MS MOHAMED: Okay, thank you. The next target was at Game Centre at Newcastle. Can you tell us why you selected this target?

MR MSIBI: I basically selected this target because I thought that was going to limit the pressure that was on our structure in the sense that all the Special Branch people who were tasked to look after our structure, that is were actually running after me and some of the members were using that Wimpy there. It's a fact because most of them, they were there after the court proceedings. If they had anything at the court, they will just walk to that Wimpy where they had their lunch.

And the second issue is that Wimpy at that time had openly through the Citizen Newspaper, advertised to say they are supporting the Police Force. Police Force members were on patrols and who are doing, they can come in for a cup of tea free and they had preferential treatment in terms of Wimpy. It was an open thing, it was in the newspapers. So also the policemen preferred Wimpy to other restaurants.

MS MOHAMED: Now after you selected these targets, I know you earlier said that you did discuss it with your superiors. Who was your superior at the time?

MR MSIBI: I discussed it directly with Tami Zulu in Swaziland.

MS MOHAMED: Okay now how did this take place, I mean he was in Swaziland and you were in Newcastle and so how did these discussions come about?

MR MSIBI: What happened basically, I was a kind of a person who believed that I had to do things for myself. If there was any ammunition that I had to get I would go to Swaziland personally and ...(indistinct) it, in that way I would spend a week or so getting into discussion with the command structure in Swaziland.

MS MOHAMED: And did they approve your choice of targets?

MR MSIBI: It was approved because I did explain initially when I mentioned Game Centre, Wimpy Bar, it was - they nearly jumped out of their skins because there was the talk of soft targets. Then I explained why that particular Wimpy in Newcastle. It might be different from a Wimpy somewhere else. This one in Newcastle had these connotations which had to look into.

MS MOHAMED: Okay, then on your return to Newcastle how did you act on that approval?

MR MSIBI: I called in Thuso because it was difficult for me to move around at that time. There were posters all over and I called in Thuso, we had a meeting with him. I explained to him thoroughly why the targets, how should it be done and I gave the operational decisions to him as he was the commander of the people who were going to do the operation.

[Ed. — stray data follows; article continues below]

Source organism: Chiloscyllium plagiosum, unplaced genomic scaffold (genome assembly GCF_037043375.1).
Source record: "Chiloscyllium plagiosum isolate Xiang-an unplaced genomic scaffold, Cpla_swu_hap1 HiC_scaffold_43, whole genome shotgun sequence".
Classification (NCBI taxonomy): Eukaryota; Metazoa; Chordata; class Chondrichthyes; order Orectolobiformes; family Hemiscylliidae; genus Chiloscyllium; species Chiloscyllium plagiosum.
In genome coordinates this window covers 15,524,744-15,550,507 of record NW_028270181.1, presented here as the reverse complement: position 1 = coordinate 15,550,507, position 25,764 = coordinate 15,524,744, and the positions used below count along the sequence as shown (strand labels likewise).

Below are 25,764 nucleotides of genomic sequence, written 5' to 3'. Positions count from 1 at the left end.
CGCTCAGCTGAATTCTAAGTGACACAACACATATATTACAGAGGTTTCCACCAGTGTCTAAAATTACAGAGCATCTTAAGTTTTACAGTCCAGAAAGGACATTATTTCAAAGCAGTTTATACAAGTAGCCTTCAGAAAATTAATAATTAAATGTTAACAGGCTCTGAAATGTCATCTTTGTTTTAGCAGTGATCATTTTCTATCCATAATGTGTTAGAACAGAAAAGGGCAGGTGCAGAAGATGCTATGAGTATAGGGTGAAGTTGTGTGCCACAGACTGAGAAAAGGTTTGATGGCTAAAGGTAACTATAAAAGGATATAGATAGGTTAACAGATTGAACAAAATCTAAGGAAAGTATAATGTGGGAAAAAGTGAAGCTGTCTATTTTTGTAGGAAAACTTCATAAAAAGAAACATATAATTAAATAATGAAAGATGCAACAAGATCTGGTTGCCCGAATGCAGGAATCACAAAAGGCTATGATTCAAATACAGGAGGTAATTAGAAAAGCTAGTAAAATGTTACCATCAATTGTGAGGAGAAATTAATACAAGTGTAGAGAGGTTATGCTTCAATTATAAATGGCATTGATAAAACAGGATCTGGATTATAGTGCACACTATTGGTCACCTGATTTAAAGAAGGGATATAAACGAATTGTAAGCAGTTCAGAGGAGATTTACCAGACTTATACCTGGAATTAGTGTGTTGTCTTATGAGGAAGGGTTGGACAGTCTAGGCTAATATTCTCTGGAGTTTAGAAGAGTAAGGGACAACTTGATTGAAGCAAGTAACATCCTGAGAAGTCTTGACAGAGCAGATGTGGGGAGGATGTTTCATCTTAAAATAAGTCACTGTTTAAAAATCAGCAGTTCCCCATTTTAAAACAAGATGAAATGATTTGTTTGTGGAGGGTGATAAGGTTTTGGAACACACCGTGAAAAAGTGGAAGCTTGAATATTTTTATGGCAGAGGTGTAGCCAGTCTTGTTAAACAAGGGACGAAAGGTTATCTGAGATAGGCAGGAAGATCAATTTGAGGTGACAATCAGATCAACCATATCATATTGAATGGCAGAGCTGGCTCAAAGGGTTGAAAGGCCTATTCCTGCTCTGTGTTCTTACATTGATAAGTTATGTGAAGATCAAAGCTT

MS MOHAMED: Now you've heard the evidence of Mr Tshika. Do you confirm his evidence insofar as it relates to you?

MR MSIBI: Yes I do.

MS MOHAMED: Now you must also be aware that certain individuals were injured in these explosions?

MR MSIBI: Yes I'm aware.

MS MOHAMED: Do you have any comments to make to them?

MR MSIBI: Basically the comment I want to make is what Mr Tshika has said. I am very sorry whereby civilian population were involved in whatever way, whether they were injured. Fortunately I'm aware that nobody was killed. I'm very sorry to those people and it's very unfortunate that in the kind of war that we were fighting, no matter how we try to avoid such casualties, things of this nature do happen and as I'm saying only to the civilian population, that's where I'm making my apologies.

MS MOHAMED: Mr Msibi, did you derive any personal gain from your involvement in these matters?


MS MOHAMED: And would you say that you acted at all stages with the full concurrence of the ANC structures?

MR MSIBI: That's true.

MS MOHAMED: And in your opinion you were doing - sorry, you were engaging in this type of activity in furthering the policies of the ANC?

MR MSIBI: That is true.

MS MOHAMED: Thank you Chairperson, I have no further questions.


MR MOERANE: No questions.


MS CAMBANIS: No questions, thank you.


MR MAPOMA: I have no questions to this witness, Chairperson.



MS MOHAMED: Thank you Chairperson, may the witness be excused?

CHAIRPERSON: And the previous witness.

MS MOHAMED: Yes Mr Chairperson.

CHAIRPERSON: The two applicants are excused.

MS MOHAMED: Thank you Mr Chairperson.





MS CAMBANIS: Chairperson, I beg leave to call Mr Raymond Lalla. If I could just have one minute to rearrange seating so that he can be ...(intervention)

CHAIRPERSON: Would you like us to leave and we'll just stand outside while you rearrange? Very well.

MS CAMBANIS: Thank you.

Chairperson, thank you for the indulgence. The next applicant is Mr Raymond Lalla who will testify in English. He has no objection to taking the prescribed oath.

RAYMOND LALLA: (sworn states)

MR MAPOMA: Chairperson, just for the record before we start I beg leave to announce that there are a number of victims in this particular matter. Some of them are behind me and some of them are here. Those who want to ask specific questions, I have asked them to be around here. There are some victims who are seated at the back seat there. Thanks Chairperson.


EXAMINATION BY MS CAMBANIS: Thank you Chairperson.

Mr Lalla, your name appears as the first applicant in the bundle 1, namely Operation Butterfly?

MR LALLA: That is correct.